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The debate over racism has shifted dramatically. What are the prospects for lasting change?
Nationwide protests against racism, police violence and racial inequality have shaken the nation to its core. Support for the Black Lives Matter Movement and anger over police treatment of African-Americans grew dramatically in recent weeks.
Outrage over the graphic deaths of George Floyd and other Black men and women changed the debate over racism. We look at the prospects for lasting change and whether we can find common ground in response to recent events.
Our guests are professor, community activist and lawyer, Ilyasah Shabazz, and trauma care surgeon, Brian Williams, MD. Professor Shabazz often speaks about the legacy of her father, Malcolm X. She promotes higher education for at-risk youth and interfaith dialogue to build bridges between cultures for young leaders of the world. Doctor Williams led the trauma team that treated police officers ambushed by a sniper in Dallas in 2016 – the largest loss of life for US law enforcement since 9/11.
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Professor Ilyasah Shabazz
Professor Ilyasah Shabazz promotes higher education for at-risk youth, interfaith dialogue to build bridges between cultures for young leaders of the world, and she participates on international humanitarian delegations. She served as a member of the U.S. Delegation that accompanied President Bill Clinton to South Africa to commemorate election of President Nelson Mandela and the Education & Economic Development initiatives. She was a member of the U.S. Interfaith Leadership Delegation to Mali, West Africa with Malaria No More, and she received a personal letter of acknowledgement for preserving her “father’s proud legacy by working to secure equality in our time and for generations to come,” from President Barack Obama.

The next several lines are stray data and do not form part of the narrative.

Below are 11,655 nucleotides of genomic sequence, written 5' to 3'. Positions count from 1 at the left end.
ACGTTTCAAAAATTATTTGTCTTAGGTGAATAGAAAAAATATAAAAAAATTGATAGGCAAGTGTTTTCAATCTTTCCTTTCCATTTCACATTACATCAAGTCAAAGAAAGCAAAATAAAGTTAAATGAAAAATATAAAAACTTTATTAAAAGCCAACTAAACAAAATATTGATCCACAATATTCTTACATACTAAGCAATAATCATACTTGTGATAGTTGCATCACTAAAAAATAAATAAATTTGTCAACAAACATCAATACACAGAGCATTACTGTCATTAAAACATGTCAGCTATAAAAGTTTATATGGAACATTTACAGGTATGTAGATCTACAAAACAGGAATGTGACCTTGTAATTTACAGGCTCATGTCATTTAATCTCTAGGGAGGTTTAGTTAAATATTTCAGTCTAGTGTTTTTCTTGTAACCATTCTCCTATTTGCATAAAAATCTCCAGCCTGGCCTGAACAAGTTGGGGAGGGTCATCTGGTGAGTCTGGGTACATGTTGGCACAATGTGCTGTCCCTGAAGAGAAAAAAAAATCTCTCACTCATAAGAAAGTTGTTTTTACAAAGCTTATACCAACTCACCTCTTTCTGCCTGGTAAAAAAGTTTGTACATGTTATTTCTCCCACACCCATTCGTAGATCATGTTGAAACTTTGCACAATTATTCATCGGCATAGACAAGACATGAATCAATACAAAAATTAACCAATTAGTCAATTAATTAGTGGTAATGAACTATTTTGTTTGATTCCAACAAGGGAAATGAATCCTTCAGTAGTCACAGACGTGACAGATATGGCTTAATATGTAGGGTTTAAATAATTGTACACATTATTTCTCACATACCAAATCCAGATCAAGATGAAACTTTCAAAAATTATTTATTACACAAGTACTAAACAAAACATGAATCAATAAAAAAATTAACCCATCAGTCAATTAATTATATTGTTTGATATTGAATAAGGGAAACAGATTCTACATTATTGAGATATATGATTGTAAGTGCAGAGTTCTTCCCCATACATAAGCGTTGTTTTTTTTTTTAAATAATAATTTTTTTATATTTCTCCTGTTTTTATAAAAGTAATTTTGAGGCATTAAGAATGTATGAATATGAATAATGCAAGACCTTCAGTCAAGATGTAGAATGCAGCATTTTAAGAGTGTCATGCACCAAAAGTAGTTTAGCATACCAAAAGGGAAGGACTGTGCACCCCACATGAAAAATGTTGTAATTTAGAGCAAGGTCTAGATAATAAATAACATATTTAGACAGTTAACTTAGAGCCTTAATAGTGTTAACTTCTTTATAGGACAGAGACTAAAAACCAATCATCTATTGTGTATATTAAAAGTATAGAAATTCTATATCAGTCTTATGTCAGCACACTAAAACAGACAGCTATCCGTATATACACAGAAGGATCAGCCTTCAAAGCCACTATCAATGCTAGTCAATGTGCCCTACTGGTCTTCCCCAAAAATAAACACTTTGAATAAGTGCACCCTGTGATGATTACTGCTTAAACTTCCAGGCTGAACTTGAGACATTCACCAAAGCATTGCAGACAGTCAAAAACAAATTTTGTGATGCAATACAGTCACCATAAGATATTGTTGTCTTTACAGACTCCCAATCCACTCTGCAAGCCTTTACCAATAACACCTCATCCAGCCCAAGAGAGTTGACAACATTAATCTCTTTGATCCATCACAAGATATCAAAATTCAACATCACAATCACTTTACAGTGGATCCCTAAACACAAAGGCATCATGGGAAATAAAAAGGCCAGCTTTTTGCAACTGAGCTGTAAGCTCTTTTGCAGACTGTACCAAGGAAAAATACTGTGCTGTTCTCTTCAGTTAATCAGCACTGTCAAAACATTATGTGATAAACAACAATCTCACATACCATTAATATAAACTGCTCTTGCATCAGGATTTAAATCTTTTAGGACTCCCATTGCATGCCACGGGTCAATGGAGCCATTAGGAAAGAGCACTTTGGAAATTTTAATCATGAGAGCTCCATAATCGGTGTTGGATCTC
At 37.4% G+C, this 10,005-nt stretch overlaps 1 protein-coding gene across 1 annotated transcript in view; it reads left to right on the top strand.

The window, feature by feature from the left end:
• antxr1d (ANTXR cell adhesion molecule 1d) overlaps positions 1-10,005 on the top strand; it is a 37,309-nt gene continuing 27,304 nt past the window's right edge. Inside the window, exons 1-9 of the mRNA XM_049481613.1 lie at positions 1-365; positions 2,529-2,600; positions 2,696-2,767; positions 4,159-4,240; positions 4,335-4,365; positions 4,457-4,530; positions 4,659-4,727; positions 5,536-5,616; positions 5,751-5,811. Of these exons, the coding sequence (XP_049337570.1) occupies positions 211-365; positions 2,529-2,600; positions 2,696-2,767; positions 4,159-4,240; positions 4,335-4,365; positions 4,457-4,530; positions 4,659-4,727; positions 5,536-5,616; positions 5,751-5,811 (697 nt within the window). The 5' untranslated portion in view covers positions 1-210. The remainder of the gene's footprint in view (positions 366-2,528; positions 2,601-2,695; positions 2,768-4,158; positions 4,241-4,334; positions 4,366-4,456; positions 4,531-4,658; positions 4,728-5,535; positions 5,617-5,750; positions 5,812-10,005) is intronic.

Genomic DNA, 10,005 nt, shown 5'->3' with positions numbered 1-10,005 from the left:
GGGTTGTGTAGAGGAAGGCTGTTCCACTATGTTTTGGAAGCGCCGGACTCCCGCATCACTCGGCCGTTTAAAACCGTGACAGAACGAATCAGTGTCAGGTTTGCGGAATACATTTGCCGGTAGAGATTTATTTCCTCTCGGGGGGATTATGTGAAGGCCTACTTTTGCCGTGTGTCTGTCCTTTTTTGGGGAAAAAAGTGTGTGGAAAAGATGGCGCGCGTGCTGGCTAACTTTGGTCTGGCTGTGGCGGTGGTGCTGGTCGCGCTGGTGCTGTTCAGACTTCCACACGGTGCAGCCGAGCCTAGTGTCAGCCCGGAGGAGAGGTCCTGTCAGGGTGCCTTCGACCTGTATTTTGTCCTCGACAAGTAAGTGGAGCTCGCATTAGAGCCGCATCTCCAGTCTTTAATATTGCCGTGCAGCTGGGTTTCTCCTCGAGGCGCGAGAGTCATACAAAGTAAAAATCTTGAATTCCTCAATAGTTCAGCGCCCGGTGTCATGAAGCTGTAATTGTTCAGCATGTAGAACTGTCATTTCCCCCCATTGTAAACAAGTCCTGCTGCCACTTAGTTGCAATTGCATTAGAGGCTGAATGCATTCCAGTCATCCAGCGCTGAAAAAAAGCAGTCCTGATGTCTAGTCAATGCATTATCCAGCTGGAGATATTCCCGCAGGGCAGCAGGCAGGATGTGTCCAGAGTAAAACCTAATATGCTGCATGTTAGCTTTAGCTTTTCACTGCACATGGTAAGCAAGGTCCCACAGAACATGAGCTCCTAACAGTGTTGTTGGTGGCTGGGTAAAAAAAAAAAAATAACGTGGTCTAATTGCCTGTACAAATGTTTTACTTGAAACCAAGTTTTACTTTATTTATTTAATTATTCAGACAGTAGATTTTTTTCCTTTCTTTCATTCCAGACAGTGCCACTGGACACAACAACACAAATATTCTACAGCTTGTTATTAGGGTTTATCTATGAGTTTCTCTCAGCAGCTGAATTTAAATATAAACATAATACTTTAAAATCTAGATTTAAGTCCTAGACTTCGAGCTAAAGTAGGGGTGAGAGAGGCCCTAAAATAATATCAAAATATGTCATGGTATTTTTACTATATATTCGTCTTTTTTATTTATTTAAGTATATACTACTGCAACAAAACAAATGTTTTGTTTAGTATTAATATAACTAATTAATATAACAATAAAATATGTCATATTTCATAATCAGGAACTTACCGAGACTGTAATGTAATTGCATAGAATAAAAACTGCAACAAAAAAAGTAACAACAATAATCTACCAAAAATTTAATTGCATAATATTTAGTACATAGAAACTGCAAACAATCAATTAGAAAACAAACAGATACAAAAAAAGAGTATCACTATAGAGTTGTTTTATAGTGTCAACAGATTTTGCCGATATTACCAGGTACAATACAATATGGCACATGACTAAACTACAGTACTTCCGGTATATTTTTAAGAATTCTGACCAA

She is an inspirational role model and advocate for “youth” and “women and girl” empowerment. Her lifework is devoted to helping others find inner strength and purpose. While she is frequently asked to speak about the Legacy of Malcolm X, she shares that it is her mother, Dr. Betty Shabazz’s wisdom, courage and compassion that guide her.
More than six years experience as college professor; More than twenty years experience as administrator and implementer of cultural and community outreach initiatives, serving diverse populations; Key advisor to public and private organizations, developing diversity and community-focused programs that align with business, academic and organizational goals; Author, artist, mentor, educator, motivational speaker and citizen of the world, connecting and activating networks and resources to create measurably positive outcomes. Published five multiple award-winning publications with outstanding novelists, currently working on the next…
For further information, please visit IlyasahShabazz.com.
Dr. Brian Williams
Dr. Brian Williams led the trauma team that treated police officers ambushed by a sniper on July 7, 2016 – the largest loss of life for US law enforcement since 9/11. At a press conference days later, his heartfelt comments about the tragedy touched thousands, and Huffington Post named it one of the most memorable television moments of 2016.
Dr. Williams now serves is an Associate Professor of Trauma and Acute Care Surgery at the University of Chicago. He graduated from the United States Air Force Academy with a degree in Aeronautical Engineering. After six years on active duty, he followed a different call to serve and enrolled at the University of South Florida Morsani College of Medicine. After obtaining his medical degree, he completed a general surgery residency at Harvard Medical School in Boston, MA, and a fellowship in trauma and surgical critical care at Emory University in Atlanta, GA.
In his remarks after the sniper attack, Dr. Williams lamented that we lack “open discussions about the impact of race relations in this country,” leading him to become an international spokesperson for racial justice.
Recognizing his many community contributions, in 2017 Mayor Rawlings appointed him as Chairman of the Dallas Citizens Police Review Board. His leadership helped unite the Dallas Police Department, community activists, police associations and City Council to revamp the role Dallas civilians play in police oversight.
In addition to his role as an academic surgeon, Dr. Williams is a renowned keynote speaker, the Vice-Chair of the One America Movement, a guest opinion writer featured in the Chicago Tribune and Dallas Morning News, and hosts the podcast Race, Violence & Medicine.